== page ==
At the Y

Light Attracts Light


Connor Sullivan poses for a photo on BYU campus
Connor Sullivan was drawn to BYU for its Honor Code and found an environment that deepened his faith and changed the course of his life. Photo by Bradley Slade.

EFY? Stake? FHE? Connor N. Sullivan (’19) was confused, but it wasn’t American Heritage homework that baffled the new BYU freshman. For a devout Catholic, coming to BYU meant a whole new set of vocabulary to learn.

As a high school senior in Connecticut, Sullivan had looked for a school with good values and stumbled upon BYU: “exactly the kind of school I wanted to be at.” The deciding factor, he says, was the Honor Code. “I knew that no matter what other school I decided to go to, there was going to be a similar culture [to my high school] of drinking, doing drugs—having that be the main social thing. I wanted to be somewhere where that wasn’t the case.” He didn’t realize that his decision to attend BYU would lead to major changes in his life.

Vocabulary notwithstanding, Sullivan immediately felt like he fit in among his religious classmates in a way he hadn’t in high school. “I knew I was at school, but almost everything was related to the gospel,” Sullivan says. “[Mormons] don’t just go [to church] on Sunday. . . . This is their lifestyle.”

Even as a Catholic, Sullivan attended many ward and stake activities—but not church. Although he was active socially, he didn’t see a need to depart from his Catholic roots. When Sullivan began taking the missionary lessons, it was just “out of curiosity” and to help him get a handle on a required religion class: Book of Mormon, taught by associate professor Keith J. Wilson (BA ’75, MA ’81).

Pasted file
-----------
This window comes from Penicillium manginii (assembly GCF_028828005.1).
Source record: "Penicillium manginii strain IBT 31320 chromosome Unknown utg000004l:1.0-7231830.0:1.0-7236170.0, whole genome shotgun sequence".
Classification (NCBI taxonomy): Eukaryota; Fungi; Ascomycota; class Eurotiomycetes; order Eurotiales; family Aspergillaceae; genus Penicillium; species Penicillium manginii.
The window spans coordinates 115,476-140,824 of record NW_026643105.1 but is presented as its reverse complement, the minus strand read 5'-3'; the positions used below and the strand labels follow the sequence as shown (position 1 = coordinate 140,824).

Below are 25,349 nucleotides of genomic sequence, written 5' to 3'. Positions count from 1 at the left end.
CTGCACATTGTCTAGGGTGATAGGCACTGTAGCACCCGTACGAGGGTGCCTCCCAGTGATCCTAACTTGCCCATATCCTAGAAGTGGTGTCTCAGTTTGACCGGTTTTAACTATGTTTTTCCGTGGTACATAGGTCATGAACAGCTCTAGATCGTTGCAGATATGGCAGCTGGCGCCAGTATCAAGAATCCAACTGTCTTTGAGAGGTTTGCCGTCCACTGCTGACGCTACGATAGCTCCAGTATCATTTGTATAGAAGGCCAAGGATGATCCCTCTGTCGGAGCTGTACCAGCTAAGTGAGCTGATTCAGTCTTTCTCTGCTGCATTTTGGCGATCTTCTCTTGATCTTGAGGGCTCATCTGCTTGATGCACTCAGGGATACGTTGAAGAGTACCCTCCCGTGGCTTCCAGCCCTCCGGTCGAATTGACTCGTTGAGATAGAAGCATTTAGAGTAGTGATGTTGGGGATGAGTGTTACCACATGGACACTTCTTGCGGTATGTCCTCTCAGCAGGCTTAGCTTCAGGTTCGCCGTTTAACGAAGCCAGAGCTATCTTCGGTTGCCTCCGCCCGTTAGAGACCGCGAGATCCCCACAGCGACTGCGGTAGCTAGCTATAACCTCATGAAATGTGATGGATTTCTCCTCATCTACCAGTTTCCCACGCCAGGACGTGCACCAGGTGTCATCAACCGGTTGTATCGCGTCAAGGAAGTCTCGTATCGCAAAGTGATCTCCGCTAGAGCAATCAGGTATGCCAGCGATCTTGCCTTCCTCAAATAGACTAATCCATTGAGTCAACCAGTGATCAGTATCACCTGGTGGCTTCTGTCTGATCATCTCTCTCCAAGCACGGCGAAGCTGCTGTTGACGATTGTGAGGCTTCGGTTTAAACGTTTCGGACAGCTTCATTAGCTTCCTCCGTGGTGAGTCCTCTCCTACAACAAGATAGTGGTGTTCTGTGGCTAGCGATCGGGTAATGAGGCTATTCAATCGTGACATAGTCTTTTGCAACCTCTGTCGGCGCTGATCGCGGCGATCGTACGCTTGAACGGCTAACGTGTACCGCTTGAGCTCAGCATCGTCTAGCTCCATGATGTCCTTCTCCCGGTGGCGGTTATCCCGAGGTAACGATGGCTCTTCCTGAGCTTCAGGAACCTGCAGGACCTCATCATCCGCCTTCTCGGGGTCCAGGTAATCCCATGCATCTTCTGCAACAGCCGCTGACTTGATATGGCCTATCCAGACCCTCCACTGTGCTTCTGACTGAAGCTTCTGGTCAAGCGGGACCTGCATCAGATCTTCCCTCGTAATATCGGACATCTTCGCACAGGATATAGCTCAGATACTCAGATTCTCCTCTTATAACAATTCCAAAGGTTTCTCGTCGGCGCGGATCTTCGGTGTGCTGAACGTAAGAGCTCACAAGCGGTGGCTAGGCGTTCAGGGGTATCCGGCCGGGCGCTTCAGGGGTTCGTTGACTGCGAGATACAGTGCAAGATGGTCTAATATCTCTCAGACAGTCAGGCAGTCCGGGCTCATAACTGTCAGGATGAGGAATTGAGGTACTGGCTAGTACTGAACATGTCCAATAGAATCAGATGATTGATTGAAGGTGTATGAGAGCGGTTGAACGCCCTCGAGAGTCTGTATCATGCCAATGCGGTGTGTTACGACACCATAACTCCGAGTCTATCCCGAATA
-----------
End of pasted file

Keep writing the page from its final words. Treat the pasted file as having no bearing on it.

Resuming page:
Wilson noticed Sullivan’s devotion to religion and saw something different in him. “You could tell he had deep belief in God and that he’d lived a circumspect life,” says Wilson. “In many ways, I think Heavenly Father handpicked him to come to BYU.”

It took Sullivan several months of meeting with missionaries to resolve his concerns about joining the Church. But things changed when he learned about priesthood authority. He explains, “Once I realized how necessary it was for me to be baptized and to be a member of the Church, I made that decision.”

In March 2013 Sullivan was baptized in the Joseph Smith Building. “I already felt so much peace here at BYU, but that day, it was just an overwhelming feeling of peace,” Sullivan says.

Just five months after joining the Church, Sullivan baptized his parents and two younger siblings. A year later the Sullivans were sealed in the Boston Massachusetts Temple. Since then Sullivan has served a mission in Chile and is now studying accounting at BYU.

While BYU helped to bring him to the Church, Sullivan has brought a lot to BYU, says Wilson. “People see him on campus, and they just think, ‘There’s a guy who was born and raised in the Church,’. . . not realizing that he was attracted to BYU because of our light, and now because of his light, [he] is really enhancing BYU.”

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